In time of need: On hydroxychloroquine export

Irrespective of whether India bowed to U.S. pressure, it is unlikely to run out of the drug

After imposing a blanket ban on the export of anti-malaria drug hydroxychloroquine on April 4, without exemptions on humanitarian or other grounds, India reversed the policy two days later. The decision to reverse the ban was made public hours after U.S. President Donald Trump warned of “retaliation” if India withheld supplies of the drug for which orders had already been placed. Given the circumstances, it would be difficult to believe that the decision to lift the restriction was taken independent of U.S. pressure. But the pandemic has seen several countries displaying solidarity and cooperation providing essential supplies to others even while tackling the novel coronavirus in their own backyards. Prime Minister Narendra Modi’s message to Mr. Trump that “India shall do everything possible to help humanity’s fight against COVID-19” should, therefore, be seen in that light. Lauded as the pharmacy of the global south, India’s decision to export the drug on humanitarian grounds to neighbouring countries and others that have been badly hit by the pandemic is welcome. Till recently India relied solely on other countries for test supplies and may look to others for essential materials if the situation worsens. Also, India may have much to gain from the U.S. in the future by this diplomatic act of supplying the drug at a crucial time. The sudden demand for hydroxychloroquine across the world arose after Mr. Trump championed it as treatment for COVID-19 patients. The drug became much sought-after in India after the Indian Council of Medical Research approved its use as prophylaxis for novel coronavirus by certain categories of people on March 23. Two days later, the drug was placed in the restricted category for export and included in schedule H1 on March 26 to prevent its sale over the counter, thereby preventing self-medication and hoarding. This was also to ensure its availability to people with rheumatoid arthritis and other conditions.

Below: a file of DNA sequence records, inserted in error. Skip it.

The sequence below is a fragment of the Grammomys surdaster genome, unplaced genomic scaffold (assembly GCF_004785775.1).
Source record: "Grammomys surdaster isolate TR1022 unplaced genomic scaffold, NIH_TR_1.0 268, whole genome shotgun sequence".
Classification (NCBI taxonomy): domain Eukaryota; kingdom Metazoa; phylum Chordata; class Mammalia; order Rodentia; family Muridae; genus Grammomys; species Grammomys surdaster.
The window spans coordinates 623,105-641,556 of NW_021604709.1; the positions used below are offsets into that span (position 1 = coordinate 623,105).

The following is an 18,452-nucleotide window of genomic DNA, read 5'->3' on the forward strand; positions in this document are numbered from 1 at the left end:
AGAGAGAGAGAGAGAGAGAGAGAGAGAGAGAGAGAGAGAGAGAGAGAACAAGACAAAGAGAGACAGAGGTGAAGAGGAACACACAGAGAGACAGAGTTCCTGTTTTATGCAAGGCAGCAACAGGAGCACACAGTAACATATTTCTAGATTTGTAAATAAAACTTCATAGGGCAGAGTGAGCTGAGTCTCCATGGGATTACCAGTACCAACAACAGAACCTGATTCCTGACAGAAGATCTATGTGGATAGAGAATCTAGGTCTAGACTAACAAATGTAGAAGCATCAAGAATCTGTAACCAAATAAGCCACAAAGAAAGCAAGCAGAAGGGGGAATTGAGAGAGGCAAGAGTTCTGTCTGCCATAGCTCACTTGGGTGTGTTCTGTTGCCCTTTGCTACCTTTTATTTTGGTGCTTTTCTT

India has a production capacity of 200 million hydroxychloroquine tablets of 200 mg strength each month and three well-established pharmaceutical companies make the drug. While the capacity is sufficient to meet the current demand, the companies are confident of ramping up production if the need arises. In all likelihood, in the short term, India might not run out of hydroxychloroquine as the national taskforce for COVID-19 had relied on weak, anecdotal evidence to make the recommendation. Though the U.S. Food and Drug Administration issued an emergency use authorisation for the drug to treat COVID-19 patients, on April 7, the Atlanta-based Centers for Disease Control and Prevention revised its position saying there is no drug available to prevent or treat COVID-19. Clearly, more research work is needed to establish the efficacy of the drug.